Deep silence. The black sheet of water, the rods motionless like reed stalks. Harry shone his light at their bases. He could not make out anything underwater. He leaned slightly forward, careful to keep his balance. He thought he saw movement below the rods. A big dark form. In sudden panic he tried to withdraw. Then the water exploded. With a shriek Harry flung himself back, dropping his flashlight. There were two tremendous clangs, beartraps snapping to, and the noise of large bodies furiously plunging and splashing around in the water.
   All atremble Harry crawled away from the passage. His heart thumped in his throat. His fear almost robbed him of his powers of locomotion. Like a lame crab he squirmed through the slime, groping for his fallen light. In the distance he heard Margaret screaming his name. His mind refused to work. He could not accept what he had seen. There had only been a split second between the water's eruption and the fall of his flashlight. But the glimpse of the hideous forms he had seen in that brief moment, stood branded in his memory. Vague and blurred, but all the more terrible for that. An enormous head, inkblue, with bulbous milky eyes, suddenly opening into a maw bristling with transparent fangs.
   He moaned softly, shivering, trying to get to his feet, slipping, and crawling further on hands and knees. The roar of a car engine erupted. Margaret was apparently trying to come to his rescue, but the high-pitched whine of wheels spinning made it clear that she was not going to succeed. Too much throttle. He looked back at the passage. The lights were there again. Only now there were three.
   "Jesus," he mumbled. Now he understood why some people had preferred to stay in the car to be drowned. Everything seemed better than those things. When he realized they were not following him, he calmed down somewhat and began to walk back to the car, rubbing the flashlight dry on the sleeve of his coat. Anglerfish, he thought. They existed in the deep seas. But they were only little fellows. How could they have reached this size? It was incredible.
   Then a chilling thought struck him. What if they had been brought down here for those monsters? He recalled the little friendly chat by that rundown Santa Claus. His remark on the out-of-state license plates. His question about relatives. There could be little doubt. He had lured them down here on purpose. Food! That's what they were! Nobody would ever know, because nobody was likely to look for them down here.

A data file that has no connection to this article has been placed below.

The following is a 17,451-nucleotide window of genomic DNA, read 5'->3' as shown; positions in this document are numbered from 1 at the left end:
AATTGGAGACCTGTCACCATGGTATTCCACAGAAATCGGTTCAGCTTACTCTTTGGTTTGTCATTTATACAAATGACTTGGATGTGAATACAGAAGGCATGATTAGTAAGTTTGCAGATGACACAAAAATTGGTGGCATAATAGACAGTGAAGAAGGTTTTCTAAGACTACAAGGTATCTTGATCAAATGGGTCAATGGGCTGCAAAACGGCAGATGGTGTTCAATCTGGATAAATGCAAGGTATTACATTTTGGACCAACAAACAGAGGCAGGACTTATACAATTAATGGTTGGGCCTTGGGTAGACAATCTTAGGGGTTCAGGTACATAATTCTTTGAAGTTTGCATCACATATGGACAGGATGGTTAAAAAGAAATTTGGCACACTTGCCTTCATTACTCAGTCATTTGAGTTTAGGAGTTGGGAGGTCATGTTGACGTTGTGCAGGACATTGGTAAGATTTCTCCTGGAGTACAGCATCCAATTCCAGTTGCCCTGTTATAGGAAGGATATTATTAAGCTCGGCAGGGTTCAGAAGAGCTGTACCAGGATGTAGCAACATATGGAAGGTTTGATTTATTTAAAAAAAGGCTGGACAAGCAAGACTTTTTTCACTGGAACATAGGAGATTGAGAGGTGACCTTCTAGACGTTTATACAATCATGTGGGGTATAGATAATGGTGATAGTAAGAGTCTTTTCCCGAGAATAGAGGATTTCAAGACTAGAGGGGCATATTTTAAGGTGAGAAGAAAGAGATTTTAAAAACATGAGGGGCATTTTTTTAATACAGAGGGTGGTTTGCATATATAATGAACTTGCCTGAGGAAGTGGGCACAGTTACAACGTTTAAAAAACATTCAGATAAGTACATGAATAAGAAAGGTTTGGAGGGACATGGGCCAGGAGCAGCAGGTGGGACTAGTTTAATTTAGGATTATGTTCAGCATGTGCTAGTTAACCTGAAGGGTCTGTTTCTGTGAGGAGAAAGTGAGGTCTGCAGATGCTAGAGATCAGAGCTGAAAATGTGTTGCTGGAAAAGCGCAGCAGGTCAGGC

From afar he heard Margaret shout.
   "You all right? Harry? What happened?"
   He covered the remaining distance in a daze and dropped heavily into the driver's seat. Margaret and Brian beset him with questions.
   "All right, all right." he said. "Take it easy. There's more trouble. Brian's idea is out. There's some dangerous creatures out there. Huge fishes. If the water rises they'll come in. We can't use the dinghy. We'll have to get out some other way."
   "Oh god, oh god," moaned Margaret. "We're lost, aren't we? Lost!"
   Harry grabbed a handful of her flabby arm.
   "Margaret! Steady. Think of the kids. This is no time for hysterics. We've got to stay calm. It's our only chance. We'll get out. I promise you. I'll think of something."
   He started the car again. The floor had dried up a little, so the wheels got some grip and Harry managed to swing the vehicle around and slither it towards the slope. He made two efforts to get it up, but it just would not move. He switched off the ignition. The green plane rose mockingly before them. He propped his head in his hands and tried to think. His mind seemed numb. He got out of the car and made an attempt to scramble up the slope. In vain. As he had known all along the stuff was too slippery. He tried to scrape it away. No use. All they needed was a narrow track. But how? Burn it? It was wet, it wouldn't burn. Gasoline! He always had a jerrycan in the back. He paused. It was worth a try. The fuel itself would burn despite the moisture underneath.